Damodaran Committee underlines need for zero-liability online banking
Moneylife Digital Team 05 August 2011

The RBI panel on banking customer services list various measures to enhance convenience for customers and safety of electronic transactions

The Damodaran Committee on banking customer services says there should be zero-liability on customers for any loss in electronic transactions. "Internet banking should be so designed as to encourage consumers to feel safe about electronic transactions," the committee, appointed by the Reserve Bank of India, said in its report that was published on Wednesday.

The committee has said, "There should be a secure total protection policy/zero-liability against loss for any customer induced transaction, utilising technology through ATMs (automated teller machines)/PoS (point of sales)/online banking, etc. A customer should not be made to be out of funds when any loss is suffered on account of Net (Internet)/ATM banking transactions."

The panel, headed by M Damodaran, former chairman of the Securities and Exchange Board, has dwelt extensively with the use of technology in its report.

It has suggested that banks introduce a mechanism where customers have the choice to restrict account-to-account transfers from IP (Internet protocol) addresses of their choice. "A customer should also have the option of requesting blocking the transaction if the IP address is from a different country. In fact, this should be the default option. Any change of option should be possible with ease through the call centre or online," the report said.

The committee has also recommended that banks introduce a fund transfer facility which can be activated by the call centre on a need basis and deactivated once the transfer is completed; facilitating a system based on the customer's behaviour/ purchase and pattern analysis to block any attempt from an unspecified address / suspicious outlier debit transaction and to inform the customer by SMS.
 
It described the need to also put in place systems like multi-factor authentication to minimise instances of fraud and to restrict the amounts that can be transferred online by prescribing a day cap, or a ceiling amount per transfer.

On the matter of cash not delivered at ATMs, withdrawals through cloned cards, credit card debits not authorised by customers and Internet banking fraud, the committee said that international best practises should be followed and that the customer should be afforded temporary credit immediately, after taking a suitable undertaking.

"The banks should facilitate early reporting of the above (offences), by prescribing appropriate rules that will allow/provide a temporary credit which refunds the full amount, pending detailed investigation. The reporting timelines can also be linked with an amount which would act as the maximum customer liability," the panel has said.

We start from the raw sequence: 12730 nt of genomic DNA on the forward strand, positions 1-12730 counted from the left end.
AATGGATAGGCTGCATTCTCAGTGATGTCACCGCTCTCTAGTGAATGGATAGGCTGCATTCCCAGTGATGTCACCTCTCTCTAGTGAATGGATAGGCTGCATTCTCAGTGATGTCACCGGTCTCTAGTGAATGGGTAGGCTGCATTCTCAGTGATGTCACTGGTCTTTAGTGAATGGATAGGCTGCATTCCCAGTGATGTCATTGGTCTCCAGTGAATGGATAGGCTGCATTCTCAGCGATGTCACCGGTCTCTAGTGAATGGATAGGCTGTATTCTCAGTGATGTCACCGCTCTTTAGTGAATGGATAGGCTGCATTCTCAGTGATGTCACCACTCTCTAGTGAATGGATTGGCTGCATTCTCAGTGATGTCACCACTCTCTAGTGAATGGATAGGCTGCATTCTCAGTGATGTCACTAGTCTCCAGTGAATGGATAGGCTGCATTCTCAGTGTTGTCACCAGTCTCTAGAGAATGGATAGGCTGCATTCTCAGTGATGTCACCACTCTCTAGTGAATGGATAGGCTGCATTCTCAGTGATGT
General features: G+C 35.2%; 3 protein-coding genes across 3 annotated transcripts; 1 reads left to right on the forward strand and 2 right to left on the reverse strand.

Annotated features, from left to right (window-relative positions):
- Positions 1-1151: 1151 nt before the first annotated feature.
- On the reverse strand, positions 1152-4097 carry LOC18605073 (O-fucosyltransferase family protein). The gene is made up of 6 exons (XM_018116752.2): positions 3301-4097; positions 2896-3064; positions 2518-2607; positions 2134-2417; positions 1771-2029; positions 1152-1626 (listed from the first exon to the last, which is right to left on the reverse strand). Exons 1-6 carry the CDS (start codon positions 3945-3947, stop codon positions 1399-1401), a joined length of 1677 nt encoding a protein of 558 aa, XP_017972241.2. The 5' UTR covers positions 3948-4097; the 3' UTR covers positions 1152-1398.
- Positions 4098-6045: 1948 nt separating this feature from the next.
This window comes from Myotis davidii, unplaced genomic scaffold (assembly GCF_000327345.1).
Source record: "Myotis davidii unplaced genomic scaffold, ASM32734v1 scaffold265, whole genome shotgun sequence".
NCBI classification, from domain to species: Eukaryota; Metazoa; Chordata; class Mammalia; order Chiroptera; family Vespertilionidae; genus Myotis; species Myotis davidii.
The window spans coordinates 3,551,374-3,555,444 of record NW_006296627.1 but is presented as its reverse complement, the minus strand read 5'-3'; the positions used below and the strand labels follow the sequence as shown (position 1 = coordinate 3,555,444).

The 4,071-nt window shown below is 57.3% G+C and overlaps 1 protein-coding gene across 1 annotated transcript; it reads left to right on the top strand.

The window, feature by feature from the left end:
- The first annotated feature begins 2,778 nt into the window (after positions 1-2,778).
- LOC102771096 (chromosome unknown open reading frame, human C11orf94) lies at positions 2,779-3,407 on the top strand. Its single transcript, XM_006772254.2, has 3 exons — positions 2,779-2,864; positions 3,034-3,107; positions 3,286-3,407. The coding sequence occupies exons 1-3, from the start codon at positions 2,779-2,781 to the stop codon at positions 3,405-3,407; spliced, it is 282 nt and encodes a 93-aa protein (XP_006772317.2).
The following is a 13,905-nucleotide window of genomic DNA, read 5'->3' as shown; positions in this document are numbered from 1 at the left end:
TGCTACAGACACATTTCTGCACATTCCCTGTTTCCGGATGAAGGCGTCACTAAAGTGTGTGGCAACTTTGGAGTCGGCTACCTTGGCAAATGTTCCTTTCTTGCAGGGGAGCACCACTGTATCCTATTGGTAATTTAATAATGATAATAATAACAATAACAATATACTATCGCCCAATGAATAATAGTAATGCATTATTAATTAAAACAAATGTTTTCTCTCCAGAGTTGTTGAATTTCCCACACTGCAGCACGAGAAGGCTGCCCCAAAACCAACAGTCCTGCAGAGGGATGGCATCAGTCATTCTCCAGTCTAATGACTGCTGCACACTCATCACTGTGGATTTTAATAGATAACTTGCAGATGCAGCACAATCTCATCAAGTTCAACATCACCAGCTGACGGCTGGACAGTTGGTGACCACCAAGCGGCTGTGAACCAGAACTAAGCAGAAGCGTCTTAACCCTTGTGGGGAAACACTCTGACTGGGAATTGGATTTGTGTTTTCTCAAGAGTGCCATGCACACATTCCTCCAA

The committee said that in the case of frauds not committed by the customer, the transactions cannot be valid as they are not authorised by the customer. "Instead of the bank putting the onus on the customer to prove that he has not done the transaction or caused it to happen, the onus should be on the bank to prove that the customer has done the transaction. Negligence, if any, on the part of the customer does not deprive him of customer/consumer rights," the committee said.

On mobile banking, the committee recommended that there should be tiered security for different parameters such as transaction value, destination  of  transaction  (two-level authorisation for non-routine destinations), security based on hand-sets, and the frequency of payments. All the grievances of mobile banking should be addressed by the banks only, without referring the customer to the service providers. The agreements of the banks with the telecom service providers should incorporate suitable provisions to address mobile banking grievances.

The report also suggested installing a cash bin in ATMs so that the money withdrawn falls into this container from where it is picked up by the customer and all this is recorded by a small camera, which would be helpful in the event of a complaint over ATM withdrawal.

The committee has also suggested providing a reply-back SMS facility to intimate that the card has not been used. It says that a customer should be allowed to block the ATM card if he finds it is misused, by simply sending an SMS with the word 'BLOCK' to prevent further withdrawal, as considerable time is otherwise lost in locating the numbers of accounts, phone numbers, etc, giving the fraudsters more time to get away with the fraud.

Comments
Kanwar Mehta
1 decade ago
Good thinking. This will create confidence of customer in our banking system
arun adalja
1 decade ago
good suggestion to put container so that cash coming out of atm machine will fell on the container with cctv camera.i found that some banks are providing 3 to 4 atm machines in a line so that secrecy is violeted and there is no table to count the notes and rubberbands are not provided particularly icici bank must do such things as they do not have this facility.
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